Mary Refalo, Principal at Catherine McAuley Westmead recently featured in this Opinion piece in The Sydney Morning Herald.
What is a typical work day for you?
I spend time planning and implementing work that focuses on student learning improvement and promotes students’ opportunities to be involved in school events and activities. I also talk to teachers about their work with students, and talk to students about aspects of their school experience.
What first sparked your interest in this area?
I have been a Principal for almost two years. I have worked in schools in which the principals have been fabulous educators and have led school communities with energy, imagination and a love of learning. These people have been inspiring, and they sparked my interest in aspiring to become a school principal.
Catherine McAuley Westmead principal Mary Refalo.
What do you like most about the job?
I love people; I love to work with teachers and students, and I love the contact I have with others in the school community. It is always inspiring to hear others’ ideas and to see their creativity and intellect. I also love learning, and the capacity of people to learn. I believe that people with dispositions for learning and problem-solving can change the world.
What was the most unexpected thing you have had to do in your job?
Responding to a pandemic less than six months into the role was quite unexpected. It really challenged me to think differently about what was needed to ensure the students and teachers at this school remained connected, happy and learning.
What is the worst thing you have had to do?
During the pandemic there was so much changing information about what was allowed and what wasn’t. It was, naturally, a stressful year for the students in year 12. I think the worst thing I had to do was tell the year 12 students that their end of year formal could not go ahead. I had to fight back tears when I was telling them because I felt so sad for them.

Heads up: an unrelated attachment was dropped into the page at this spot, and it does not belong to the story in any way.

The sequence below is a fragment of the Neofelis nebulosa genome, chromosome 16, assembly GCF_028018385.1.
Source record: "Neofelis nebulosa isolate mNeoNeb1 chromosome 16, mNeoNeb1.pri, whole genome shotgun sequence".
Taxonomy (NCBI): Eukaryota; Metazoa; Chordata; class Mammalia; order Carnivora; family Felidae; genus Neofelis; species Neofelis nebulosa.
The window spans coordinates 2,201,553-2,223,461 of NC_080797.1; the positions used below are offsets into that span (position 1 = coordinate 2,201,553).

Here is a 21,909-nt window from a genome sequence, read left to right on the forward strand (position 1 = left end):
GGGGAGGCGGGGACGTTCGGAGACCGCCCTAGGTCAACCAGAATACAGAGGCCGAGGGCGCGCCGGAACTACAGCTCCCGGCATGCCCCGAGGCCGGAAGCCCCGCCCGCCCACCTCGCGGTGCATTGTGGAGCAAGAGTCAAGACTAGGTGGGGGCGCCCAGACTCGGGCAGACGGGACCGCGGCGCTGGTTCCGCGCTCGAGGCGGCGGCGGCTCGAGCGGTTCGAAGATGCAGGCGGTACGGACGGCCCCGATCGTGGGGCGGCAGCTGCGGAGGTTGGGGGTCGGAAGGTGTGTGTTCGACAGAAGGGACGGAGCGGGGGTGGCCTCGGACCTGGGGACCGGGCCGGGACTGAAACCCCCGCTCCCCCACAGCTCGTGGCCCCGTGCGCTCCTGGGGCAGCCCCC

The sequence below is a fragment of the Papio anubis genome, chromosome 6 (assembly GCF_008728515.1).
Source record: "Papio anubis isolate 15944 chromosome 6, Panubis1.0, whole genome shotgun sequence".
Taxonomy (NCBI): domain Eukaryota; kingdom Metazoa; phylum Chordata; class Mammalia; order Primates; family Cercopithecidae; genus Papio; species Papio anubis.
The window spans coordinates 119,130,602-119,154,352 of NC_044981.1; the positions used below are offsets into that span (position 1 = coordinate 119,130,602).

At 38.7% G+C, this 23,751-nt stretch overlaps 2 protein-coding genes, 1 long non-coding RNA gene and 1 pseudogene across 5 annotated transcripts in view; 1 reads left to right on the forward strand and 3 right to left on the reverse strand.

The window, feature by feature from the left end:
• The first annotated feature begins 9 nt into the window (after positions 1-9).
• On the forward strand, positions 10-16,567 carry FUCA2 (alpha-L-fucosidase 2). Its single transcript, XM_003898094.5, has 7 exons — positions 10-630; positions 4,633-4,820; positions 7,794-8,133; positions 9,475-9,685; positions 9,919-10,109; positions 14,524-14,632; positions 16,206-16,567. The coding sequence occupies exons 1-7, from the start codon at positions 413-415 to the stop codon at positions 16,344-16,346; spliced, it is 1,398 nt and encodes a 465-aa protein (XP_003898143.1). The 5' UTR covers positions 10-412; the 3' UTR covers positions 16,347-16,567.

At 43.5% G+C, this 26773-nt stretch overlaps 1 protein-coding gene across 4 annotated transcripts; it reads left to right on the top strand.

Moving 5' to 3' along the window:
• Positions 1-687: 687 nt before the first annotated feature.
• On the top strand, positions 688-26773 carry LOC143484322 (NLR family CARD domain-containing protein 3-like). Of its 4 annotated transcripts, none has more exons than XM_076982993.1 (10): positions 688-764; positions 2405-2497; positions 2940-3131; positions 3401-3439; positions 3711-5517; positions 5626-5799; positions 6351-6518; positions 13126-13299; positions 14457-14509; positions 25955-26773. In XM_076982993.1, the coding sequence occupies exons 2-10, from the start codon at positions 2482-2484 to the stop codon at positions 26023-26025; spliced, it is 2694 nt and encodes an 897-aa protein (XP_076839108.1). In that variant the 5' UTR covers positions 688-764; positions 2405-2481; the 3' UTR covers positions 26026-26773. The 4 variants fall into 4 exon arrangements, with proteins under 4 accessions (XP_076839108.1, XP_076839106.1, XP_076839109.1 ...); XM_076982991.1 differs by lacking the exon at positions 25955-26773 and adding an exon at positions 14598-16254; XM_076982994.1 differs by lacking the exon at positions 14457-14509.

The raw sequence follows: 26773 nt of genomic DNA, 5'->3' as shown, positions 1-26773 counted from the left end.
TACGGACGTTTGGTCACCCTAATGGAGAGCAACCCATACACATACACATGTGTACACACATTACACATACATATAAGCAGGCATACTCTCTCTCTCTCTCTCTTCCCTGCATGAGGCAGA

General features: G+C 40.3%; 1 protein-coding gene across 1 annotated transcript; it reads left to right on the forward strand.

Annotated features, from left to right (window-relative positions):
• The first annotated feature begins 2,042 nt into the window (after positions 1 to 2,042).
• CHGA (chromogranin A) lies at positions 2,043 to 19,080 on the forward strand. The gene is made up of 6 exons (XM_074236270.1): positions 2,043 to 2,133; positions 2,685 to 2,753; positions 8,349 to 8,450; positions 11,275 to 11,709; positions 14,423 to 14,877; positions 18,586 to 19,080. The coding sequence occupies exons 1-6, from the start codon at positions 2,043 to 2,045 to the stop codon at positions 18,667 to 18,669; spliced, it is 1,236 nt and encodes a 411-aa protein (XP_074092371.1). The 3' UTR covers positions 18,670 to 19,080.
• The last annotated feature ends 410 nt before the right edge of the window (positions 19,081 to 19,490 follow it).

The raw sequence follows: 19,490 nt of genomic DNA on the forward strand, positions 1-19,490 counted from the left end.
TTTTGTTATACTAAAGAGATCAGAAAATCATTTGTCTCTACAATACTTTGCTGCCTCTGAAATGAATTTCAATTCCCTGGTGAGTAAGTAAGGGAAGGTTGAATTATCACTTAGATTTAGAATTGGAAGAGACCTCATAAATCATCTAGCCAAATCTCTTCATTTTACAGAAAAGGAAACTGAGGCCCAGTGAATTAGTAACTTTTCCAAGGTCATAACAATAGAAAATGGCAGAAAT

What challenges have you faced during the pandemic?
To prepare for online learning, we developed some protocols for the way we would teach and learn, and that gave us a framework upon which to rely. We shared the protocols with teachers, students and their parents, and I think that was important to ensure everyone was clear about what they needed to do to be successful. Adjusting a year’s worth of events was challenging, too. Many of the events we had to postpone or re-imagine were celebratory events, so that always involved disappointing people. That was difficult, but people were understanding and generous in the way they accepted decisions that had to be made.
How transferable are your skills?
I am a ‘people person’, and this disposition is certainly transferable across most jobs. I also need to analyse where my school sits in a range of areas, and I need to plan for improvement. This means understanding how to work with various groups of people to enable us to move in the right direction. I also need a high level of organisation and the ability to meet deadlines. These skills are transferable to a range of work opportunities and particularly leadership roles.
What skills and personal skills do people need in teaching?
To be a great teacher, you would need to be a happy, vibrant person, interested in people and their potential to be fabulous. A great sense of fun is a necessity, as well as an empathetic ear, an ability to recognise a tall tale, and patience. Good organisational skills help, too.